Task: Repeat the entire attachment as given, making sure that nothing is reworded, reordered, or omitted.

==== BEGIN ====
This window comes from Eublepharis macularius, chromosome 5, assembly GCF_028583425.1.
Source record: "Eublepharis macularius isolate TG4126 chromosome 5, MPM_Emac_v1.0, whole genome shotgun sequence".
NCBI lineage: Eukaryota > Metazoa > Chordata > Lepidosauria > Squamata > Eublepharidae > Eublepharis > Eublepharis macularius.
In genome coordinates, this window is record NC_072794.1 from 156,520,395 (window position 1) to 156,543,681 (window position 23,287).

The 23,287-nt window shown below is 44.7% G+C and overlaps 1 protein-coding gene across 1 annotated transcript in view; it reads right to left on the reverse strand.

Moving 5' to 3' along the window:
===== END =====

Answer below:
This window comes from Eublepharis macularius, chromosome 5, assembly GCF_028583425.1.
Source record: "Eublepharis macularius isolate TG4126 chromosome 5, MPM_Emac_v1.0, whole genome shotgun sequence".
NCBI lineage: Eukaryota > Metazoa > Chordata > Lepidosauria > Squamata > Eublepharidae > Eublepharis > Eublepharis macularius.
In genome coordinates, this window is record NC_072794.1 from 156,520,395 (window position 1) to 156,543,681 (window position 23,287).

The 23,287-nt window shown below is 44.7% G+C and overlaps 1 protein-coding gene across 1 annotated transcript in view; it reads right to left on the reverse strand.

Moving 5' to 3' along the window: